Tuesday, October 25 2016


Man swaps land for rubbish treatment plant

Update: December, 13/2015 - 05:22

Carried away: Le Thien An is pictured at his garbage treatment plant, ViWaSeen Phuong Huong JSC. He has plans to expand the company in the future. — Photo Courtesy of Le Thien An

by An Vu

For most people, rubbish represents the end of all activities of human life. For Le Thien An, it is the beginning of everything.

It is difficult to believe that the 53-year-old once was a wealthy person of the Central Highlands region, the home of black pepper and coffee. Out of the blue, he sold all his property and land one day, and moved to a dumping ground with his wife.

"They told me I was out of my mind and that nothing good would come out of giving up on everything just to live with rubbish. But it was my greatest source of inspiration. Is it wrong to pursue it?" An said, with his eyes reflecting his strong will.

His odd love for rubbish dates back to the period when he was a road worker in Gia Lai's northern Chu Se District. While working there, An realised that workers' lives and health were badly affected by the smell from dumping grounds nearby.

"The reason I decided to open a rubbish treatment factory was that I learned rubbish is an unlimited resource. It has a significant social impact in that it helps my business and also provides me and my workers jobs," An said.

To study various methods of waste collection and processing, An spent most of his money and went to 20 different waste treatment plants in the provinces of Binh Duong, Binh Phuoc and Ha Tinh in 2007.

Three years later, the construction of a VND15.7-billion (US$698,000) waste treatment plant began with the money An borrowed from his cousins and received from the sale of his home and land.

After five years of construction, the plant is finally ready.

An and his wife Kpa Thi Thu Phuong have proudly named the plant ViWaSeen Phuong Huong Environment Development and Investment Joint Stock Company.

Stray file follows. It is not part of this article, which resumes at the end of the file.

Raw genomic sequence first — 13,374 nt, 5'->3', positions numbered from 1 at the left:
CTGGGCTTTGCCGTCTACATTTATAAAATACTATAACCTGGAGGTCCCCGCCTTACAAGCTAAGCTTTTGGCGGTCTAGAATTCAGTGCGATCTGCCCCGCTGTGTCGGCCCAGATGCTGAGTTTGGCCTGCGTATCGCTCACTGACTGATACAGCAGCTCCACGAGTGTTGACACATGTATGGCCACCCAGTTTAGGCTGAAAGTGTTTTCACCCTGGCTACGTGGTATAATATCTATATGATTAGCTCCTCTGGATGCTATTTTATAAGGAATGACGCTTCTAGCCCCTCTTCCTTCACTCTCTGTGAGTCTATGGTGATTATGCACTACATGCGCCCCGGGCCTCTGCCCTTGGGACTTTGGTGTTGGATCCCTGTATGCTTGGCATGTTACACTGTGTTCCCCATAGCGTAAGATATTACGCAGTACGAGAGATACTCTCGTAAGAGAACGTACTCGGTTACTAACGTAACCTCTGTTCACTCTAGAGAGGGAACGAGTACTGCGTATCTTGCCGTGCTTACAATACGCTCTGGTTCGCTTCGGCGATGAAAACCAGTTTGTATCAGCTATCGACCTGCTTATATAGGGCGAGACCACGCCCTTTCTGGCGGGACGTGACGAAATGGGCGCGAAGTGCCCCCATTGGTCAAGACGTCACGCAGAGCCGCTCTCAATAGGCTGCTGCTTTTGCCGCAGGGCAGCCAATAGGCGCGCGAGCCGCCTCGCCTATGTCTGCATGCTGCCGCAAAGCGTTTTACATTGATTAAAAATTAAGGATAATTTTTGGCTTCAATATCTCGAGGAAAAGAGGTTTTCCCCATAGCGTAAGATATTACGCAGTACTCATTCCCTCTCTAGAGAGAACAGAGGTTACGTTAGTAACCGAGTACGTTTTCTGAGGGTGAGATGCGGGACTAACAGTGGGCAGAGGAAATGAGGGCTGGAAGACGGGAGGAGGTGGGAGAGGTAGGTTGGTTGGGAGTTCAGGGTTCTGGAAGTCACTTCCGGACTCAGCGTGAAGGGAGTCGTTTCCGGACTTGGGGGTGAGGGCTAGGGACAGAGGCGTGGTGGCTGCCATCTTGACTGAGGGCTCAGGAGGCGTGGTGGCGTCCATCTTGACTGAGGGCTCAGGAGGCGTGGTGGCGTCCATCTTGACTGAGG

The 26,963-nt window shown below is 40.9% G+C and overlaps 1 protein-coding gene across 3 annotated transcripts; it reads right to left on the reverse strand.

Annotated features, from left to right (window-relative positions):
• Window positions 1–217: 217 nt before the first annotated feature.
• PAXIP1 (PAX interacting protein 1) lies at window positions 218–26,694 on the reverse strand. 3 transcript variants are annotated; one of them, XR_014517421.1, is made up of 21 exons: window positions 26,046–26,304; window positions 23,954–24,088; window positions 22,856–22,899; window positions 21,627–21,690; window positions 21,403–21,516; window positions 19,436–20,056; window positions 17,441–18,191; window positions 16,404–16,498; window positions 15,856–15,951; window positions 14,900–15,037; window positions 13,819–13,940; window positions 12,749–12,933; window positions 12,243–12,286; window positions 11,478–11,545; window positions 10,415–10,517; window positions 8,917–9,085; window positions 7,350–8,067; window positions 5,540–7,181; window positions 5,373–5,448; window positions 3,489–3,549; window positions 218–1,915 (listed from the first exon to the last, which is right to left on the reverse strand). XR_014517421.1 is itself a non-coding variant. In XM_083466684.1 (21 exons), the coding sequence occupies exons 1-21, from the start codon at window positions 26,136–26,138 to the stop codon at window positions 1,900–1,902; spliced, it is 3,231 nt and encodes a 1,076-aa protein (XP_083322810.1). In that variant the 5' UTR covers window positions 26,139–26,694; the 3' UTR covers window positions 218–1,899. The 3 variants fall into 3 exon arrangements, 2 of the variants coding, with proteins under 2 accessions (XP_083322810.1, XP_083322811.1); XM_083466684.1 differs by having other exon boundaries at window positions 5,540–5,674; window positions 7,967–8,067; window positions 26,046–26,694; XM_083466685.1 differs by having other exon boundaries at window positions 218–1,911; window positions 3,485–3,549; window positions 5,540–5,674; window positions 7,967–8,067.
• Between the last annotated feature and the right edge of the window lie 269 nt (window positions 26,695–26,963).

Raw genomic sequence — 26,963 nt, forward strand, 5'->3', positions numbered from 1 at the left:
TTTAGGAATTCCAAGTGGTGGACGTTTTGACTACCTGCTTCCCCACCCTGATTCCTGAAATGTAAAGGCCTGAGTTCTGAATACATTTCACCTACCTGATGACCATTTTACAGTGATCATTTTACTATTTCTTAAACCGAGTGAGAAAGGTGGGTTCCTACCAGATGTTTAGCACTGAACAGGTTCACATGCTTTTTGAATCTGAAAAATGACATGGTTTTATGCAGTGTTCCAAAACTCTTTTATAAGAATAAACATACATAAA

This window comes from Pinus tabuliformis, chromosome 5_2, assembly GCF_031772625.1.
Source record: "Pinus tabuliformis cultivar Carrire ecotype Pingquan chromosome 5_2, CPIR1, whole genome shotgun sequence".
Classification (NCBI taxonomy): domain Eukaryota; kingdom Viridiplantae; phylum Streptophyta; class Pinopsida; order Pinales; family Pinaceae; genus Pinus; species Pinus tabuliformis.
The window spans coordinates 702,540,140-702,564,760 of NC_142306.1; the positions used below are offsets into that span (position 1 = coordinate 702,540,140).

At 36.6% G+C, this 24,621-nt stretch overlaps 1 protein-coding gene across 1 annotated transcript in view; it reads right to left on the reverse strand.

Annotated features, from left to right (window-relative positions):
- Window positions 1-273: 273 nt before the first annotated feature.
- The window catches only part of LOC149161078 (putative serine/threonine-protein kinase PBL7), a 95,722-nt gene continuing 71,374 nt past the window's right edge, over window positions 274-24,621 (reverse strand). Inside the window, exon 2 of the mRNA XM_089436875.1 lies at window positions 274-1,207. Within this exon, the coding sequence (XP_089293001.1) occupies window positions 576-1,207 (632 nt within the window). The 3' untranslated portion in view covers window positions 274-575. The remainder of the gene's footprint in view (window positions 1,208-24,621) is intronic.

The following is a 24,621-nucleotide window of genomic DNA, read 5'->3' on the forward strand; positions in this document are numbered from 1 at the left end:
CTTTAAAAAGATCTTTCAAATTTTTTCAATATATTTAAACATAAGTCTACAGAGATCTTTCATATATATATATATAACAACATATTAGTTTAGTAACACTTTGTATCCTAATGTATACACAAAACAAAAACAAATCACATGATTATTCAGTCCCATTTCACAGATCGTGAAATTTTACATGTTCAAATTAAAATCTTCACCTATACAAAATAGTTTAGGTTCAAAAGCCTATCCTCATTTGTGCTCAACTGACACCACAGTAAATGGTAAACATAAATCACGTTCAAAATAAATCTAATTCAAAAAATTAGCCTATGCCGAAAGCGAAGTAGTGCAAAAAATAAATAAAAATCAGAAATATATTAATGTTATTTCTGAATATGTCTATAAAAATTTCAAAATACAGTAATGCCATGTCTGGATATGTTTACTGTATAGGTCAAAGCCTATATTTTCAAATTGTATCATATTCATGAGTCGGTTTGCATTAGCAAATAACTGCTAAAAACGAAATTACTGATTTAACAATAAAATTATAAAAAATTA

As with any other start-up, the opening and operation of a plant brought countless difficulties, but An has managed to overcome them all. "I guess I am a fearless man. People can move mountains if they really want to. In those very first days, the greatest obstacles were always about capital as many banks rejected my request when they learned I wanted to invest in rubbish," An said.

"This plant is equipped with advanced technology, ensuring good standards of discharge, as well as following national technology regulations on environment. Its can process 40 to 50 tonnes of trash per day. So every month we can get 20 tonnes of compost, bringing us a profit of 20 to 25 per cent.

"At the moment, the plant has nine bunkers. In the meantime, we have also finished constructing an incinerator in La Blang and La Hlop hamlets."

At present, his plant employs 16 people, and the number is expected to rise to 50. Besides training his workers, An also educates them about keeping the environment clean and green.

Rlan Phin, 36, a worker living in Queng Thoa Village, Dun Hamlet, said the plant was truly his salvation. "I was sent to work at the plant. Now life is not tough for me anymore. The company also supports me with food and other stuff. I know how harmful rubbish is to the environment and about ways to dispose of it. I will tell my wife and the people in my village to practise sanitation and protect the environment," Phin said.

Pham Duy Du, director of the Gia Lai Department of Resource and Environment, said An's plant was the first socialised model in waste treatment in Gia Lai.

"Rubbish is long known to be a hard field to venture into, as it requires huge investment and brings low profit. An is a farmer, but he dared to put a large amount of money into this challenging domain.

"The benefits the plant has brought are impressive, as it has been able to dispose five per cent of the waste, and has created a suitable fertiliser source for local crops, solving environmental pollution," Du added.

An's first move seems to have brought a good harvest, proving that he sowed the right seed. Yet, the road ahead is long and more things need to be done.

"I love the idea of expanding this model to all provinces of the Central Highlands, but just I and my financial situation cannot make the dream come true. It is a goal for which the community and authorities need to join hands. If we can start with little things, we will harvest the fruit of our labour," An said. — VNS

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